Lower Trenton Toll-Supported Bridge

Photograph ©2017 by Brian Cohen.

The slogan of “The World Takes, Trenton Makes” for Trenton was originated by S. Roy Heath — who was a local lumberyard owner who went on to become a state senator — through a contest in 1910 by the Trenton Chamber of Commerce to represent the leading position of the city in the manufacturing of steel, rubber, wire rope, linoleum and ceramics — amongst other goods.

The first sign — whose letters were comprised of wood and adorned with sequins — was hung in 1911 by R.C. Maxwell Sign Company. A mayoral committee raised money for the sign company in August of 1917 to replace the letters with lighted ones — as well as change the slogan to “Trenton Makes The World Takes” with an arrow pointing towards Trenton.

In celebration of 100 years of the current slogan, the letters — which are almost ten feet i height — underwent a makeover earlier this year with new lights which can change colors to commemorate special events, causes or holidays.

Lower Trenton Toll-Supported Bridge

Photograph ©2017 by Brian Cohen.

As shown in the above photograph, the current bridge is a Warren Truss — which was built in 1928 — and consists of five spans.

The original Lower Trenton Bridge — which was constructed completely of wood and was covered by a roof of red cedar shingles — was the first bridge to span the Delaware River and opened to traffic on Thursday, January 30, 1806. The present bridge is located on the same site as the original bridge and uses the original stone masonry pilings.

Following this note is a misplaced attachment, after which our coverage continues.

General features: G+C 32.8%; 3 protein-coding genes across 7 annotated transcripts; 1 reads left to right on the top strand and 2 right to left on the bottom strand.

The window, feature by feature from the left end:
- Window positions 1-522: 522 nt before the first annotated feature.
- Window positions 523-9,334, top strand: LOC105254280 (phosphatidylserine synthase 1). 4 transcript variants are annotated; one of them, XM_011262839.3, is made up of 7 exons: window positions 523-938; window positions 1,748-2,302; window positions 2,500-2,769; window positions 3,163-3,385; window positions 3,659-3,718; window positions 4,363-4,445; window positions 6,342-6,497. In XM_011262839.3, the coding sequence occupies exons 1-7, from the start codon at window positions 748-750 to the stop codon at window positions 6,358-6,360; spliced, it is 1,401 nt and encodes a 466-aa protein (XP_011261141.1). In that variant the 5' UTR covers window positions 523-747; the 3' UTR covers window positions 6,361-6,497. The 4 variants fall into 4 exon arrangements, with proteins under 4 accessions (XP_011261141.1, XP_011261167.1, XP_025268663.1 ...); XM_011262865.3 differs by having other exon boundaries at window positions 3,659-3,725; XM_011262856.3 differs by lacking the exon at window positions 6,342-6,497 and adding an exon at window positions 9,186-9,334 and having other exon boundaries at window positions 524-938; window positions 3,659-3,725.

“Prior to the opening of the bridge, river crossings were made by ferry, a means of travel made uncertain by floods and ice stages in the river with travel frequently delayed for weeks at a time”, according to the Delaware River Joint Toll Bridge Commission. “Both the New Jersey and Pennsylvania ends of the bridge featured high and elaborate fronts, with great arched doorways over the carriage ways and foot-walks. The piers and abutments were constructed of stone masonry designed to be elevated enough to clear the highest flood. As a result of floods reaching a level higher than expected during the construction period, the masonry was raised to a new high-water level. Because of this precaution, the bridge was not swept away during the 1841 flood that destroyed five other bridges over the Delaware north of Trenton. Several years later, the bridge was remodeled to permit passage of locomotives and became the first bridge in the United States to be used for interstate railroad traffic.”

Summary

Trenton is not known today as a city which manufactures goods; so a puzzled and perplexed look on the face of a visitor who reads the slogan on the bridge could be understood and forgiven — but products such as life preservers, mustards, rubber cement, dressings, life rafts, frames, parachutes, jellies, and even emergency flotation devices which are demonstrated aboard airplanes by members of flight crews are still made today by companies located in Trenton…

…so even though the scale of production of goods may be smaller, Trenton still makes — and the world still takes — to some extent.

All photographs ©2017 by Brian Cohen.